Physical education and athletics are another aspect of school not commonly associated with improved cognition. We all know that exercise can make you healthier but can exercises make you smarter as well? Can exercising make your brain more fit? Surprisingly, athletic programs have been found to increase rates of academic performance and graduation and to reduce behavioral problems in schools. In addition to improving the health of students and improving reaction times, cardiovascular capacity, muscle strength, body coordination, speed, and stress responses, athletics also enhances cognition and academic outcomes.

As a matter of fact, exercise helps increase the release of brain-derived neurotrophic factor (BDNF), which supports learning and memory function and the repair and maintenance of neural circuits. Fernando Gomez-Pinilla and her team at UCLA found that voluntary exercise increased levels of BDNF in the hippocampus, a brain area involved with learning and memory. Some studies have found strong evidence that in mammals, exercise increase the production of new brain cells and that they become functional. In addition, exercise leads to increased calcium levels in the blood, and that calcium is transported to the brain—where it enhances dopamine synthesis, making the brain sharper for both cognitive problem solving and working memory.

For example, one study found that joggers consistently performed better than non-joggers on learning and memory tests that required the use of the prefrontal cortex. Scott Small’s work shows that exercise increases the birth of new brains cells, which are highly correlated with learning, mood and memory.

This brain stuff may sound hopeful, but how does it translate? What happens to student achievement when schools engage kids in quality physical education? First, it improves self-concept and reduces stress and reduces aggression Second, it improves academic performance. A preliminary analysis conducted by the California Department of Education shows a significant relationship between academic achievement and the physical fitness of public school students. In the study, reading and mathematics scores were matched with fitness scores of 353,000 fifth graders, 322,000 seventh graders, and 279,000 ninth graders. Higher achievement was associated with higher levels of fitness at each of the three grade levels measured. Exercise is protective against the negative factors of stress and other disabilities and diseases and studies show it enhances memory, focus, and brain function, leading to better cognition and achievement

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3 Responses to “Teaching High Poverty Kids Using A High Impact Curriculum”

  1. Geraldine Cardenas says:

    Agreeably, students from poverty are often lacking in experiences than children from higher-income families. Children from poverty suffer from insufficient personal interactions with other people. This decrease in readiness does not promote a healthy start when entering the realm of education. Parents face the struggles of providing enrichment for their children, whether that is nutrition or physical exercise outside. As a classroom teacher, I have noticed that students from poverty are usually the last ones to “get on board.” Why is that? According to Jensen and brain-based research, neurogenesis has the ability to reduce depression and other considerable factors that lead to this struggle when teaching students from poverty.

    Students from poverty do learn differently. As a teacher, I have to create new instructional strategies that will translate better for this special population. That does not mean that I “dumb down” the curriculum. These students are capable of a lot more than society thinks. Students from poverty enter my classroom with a different tool box. I just need to look within myself and my professional judgment to find the right key to open their learning style. Using the arts, physical education, and technology can dramatically influence how students from poverty learn and begin to make connections.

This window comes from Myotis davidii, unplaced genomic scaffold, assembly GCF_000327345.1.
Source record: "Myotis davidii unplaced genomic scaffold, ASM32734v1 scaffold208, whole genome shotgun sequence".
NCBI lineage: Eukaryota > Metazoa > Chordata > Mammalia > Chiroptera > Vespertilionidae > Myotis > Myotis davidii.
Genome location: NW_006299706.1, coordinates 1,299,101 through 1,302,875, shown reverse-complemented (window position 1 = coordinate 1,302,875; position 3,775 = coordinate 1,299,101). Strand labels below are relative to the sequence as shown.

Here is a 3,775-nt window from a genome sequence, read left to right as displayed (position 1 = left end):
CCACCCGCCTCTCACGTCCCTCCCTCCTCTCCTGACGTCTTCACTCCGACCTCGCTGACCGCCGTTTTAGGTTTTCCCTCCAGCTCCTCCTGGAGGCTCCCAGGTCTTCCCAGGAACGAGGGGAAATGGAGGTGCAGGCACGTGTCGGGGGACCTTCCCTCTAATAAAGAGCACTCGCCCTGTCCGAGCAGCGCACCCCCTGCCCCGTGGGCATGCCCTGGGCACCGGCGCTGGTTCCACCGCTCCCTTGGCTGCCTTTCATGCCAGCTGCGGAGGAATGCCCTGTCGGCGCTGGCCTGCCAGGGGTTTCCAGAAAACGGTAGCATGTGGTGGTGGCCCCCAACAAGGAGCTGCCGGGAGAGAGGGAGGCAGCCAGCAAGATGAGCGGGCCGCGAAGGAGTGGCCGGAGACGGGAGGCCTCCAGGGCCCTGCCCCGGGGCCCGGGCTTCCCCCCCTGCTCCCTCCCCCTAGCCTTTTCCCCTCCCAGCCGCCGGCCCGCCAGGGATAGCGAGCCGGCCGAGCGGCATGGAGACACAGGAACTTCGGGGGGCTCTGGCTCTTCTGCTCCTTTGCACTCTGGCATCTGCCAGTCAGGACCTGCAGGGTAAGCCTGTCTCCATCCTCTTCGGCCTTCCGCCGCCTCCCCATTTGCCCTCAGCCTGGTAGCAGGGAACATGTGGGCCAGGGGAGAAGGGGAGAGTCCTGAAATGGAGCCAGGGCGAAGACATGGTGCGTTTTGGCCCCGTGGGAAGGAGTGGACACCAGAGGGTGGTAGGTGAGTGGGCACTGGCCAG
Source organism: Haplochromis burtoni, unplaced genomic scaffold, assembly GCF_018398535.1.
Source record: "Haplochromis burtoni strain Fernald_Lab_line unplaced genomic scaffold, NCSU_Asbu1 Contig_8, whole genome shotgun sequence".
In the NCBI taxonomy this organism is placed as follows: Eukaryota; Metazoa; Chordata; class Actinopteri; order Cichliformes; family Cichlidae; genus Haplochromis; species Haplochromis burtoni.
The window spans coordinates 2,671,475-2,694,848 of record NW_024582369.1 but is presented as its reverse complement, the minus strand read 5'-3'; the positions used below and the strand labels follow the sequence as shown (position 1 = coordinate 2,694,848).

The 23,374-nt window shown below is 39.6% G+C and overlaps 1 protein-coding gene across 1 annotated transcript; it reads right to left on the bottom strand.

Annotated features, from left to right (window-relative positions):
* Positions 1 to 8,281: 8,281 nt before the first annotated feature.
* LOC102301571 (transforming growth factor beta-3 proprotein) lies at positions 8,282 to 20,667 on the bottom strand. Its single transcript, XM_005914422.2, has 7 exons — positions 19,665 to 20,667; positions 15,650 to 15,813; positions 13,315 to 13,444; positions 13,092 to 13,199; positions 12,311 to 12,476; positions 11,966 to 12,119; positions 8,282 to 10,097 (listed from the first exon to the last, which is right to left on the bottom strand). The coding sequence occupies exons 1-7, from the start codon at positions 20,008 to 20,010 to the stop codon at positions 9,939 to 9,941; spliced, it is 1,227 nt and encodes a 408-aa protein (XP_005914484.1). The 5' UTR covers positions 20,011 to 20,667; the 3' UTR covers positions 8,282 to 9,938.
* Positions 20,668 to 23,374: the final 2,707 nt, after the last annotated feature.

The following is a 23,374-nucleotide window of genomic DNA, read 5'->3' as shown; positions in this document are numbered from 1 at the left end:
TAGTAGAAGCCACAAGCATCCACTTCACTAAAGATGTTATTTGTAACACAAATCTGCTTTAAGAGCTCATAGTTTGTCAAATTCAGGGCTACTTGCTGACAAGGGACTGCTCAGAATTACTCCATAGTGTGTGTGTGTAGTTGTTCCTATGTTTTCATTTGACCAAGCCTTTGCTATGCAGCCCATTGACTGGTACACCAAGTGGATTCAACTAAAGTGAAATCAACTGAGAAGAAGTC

One instructional method that is often not used in the classroom is the integration of art in learning. The use of music, drama, and art help to create a balance between students from poverty and children from higher-income families. Art and drama come from within and require a certain creativity, reflection, and intelligence. With all that the arts provide for students, it is sad that the arts are usually the first program to get cut due to budget loss. It was amazing to note that if students experiment with art, they will begin to practice their craft. This practice and determination will eventually lead to a more focused student. A more focused student then offers attention to other academic tasks. Art has the opportunity to cross into other academic subjects and produce outstanding results! Therefore, in the classroom, try to use art as much as you can to increase creativity and excitement.

    Another instructional method that proves to be beneficial when interacting with students from poverty is exercise! Physical education increases the flow of oxygen and blood to the brain, which creates opportunities for the release of brain-derived neurotrophic factor (BDNF). BDNF helps to raise memory function and supports learning. Physical education could help schools in their goal of higher test scores due to constant accountability from the government. Thus, physical exercise can help raise self-esteem and create opportunities for interdisciplinary learning.

    Finally, students from poverty require a variety of instructional strategies that are brain-based that will ultimately lead to a rewiring of the brain. This rewiring creates new connections and new pathways for learning. Combining the arts, technology, and physical exercise, students from poverty can begin to pave their own learning.

  2. leo hazen says:

    I am looking for sources that address how instrumental music needs to be taught to low achieving student. Any suggestions?

  3. [...] due to high levels of poverty, have less access to resources, and often aren’t able to spend as much time with students because of after school work, child care, etc.. High poverty students have more responsibility at [...]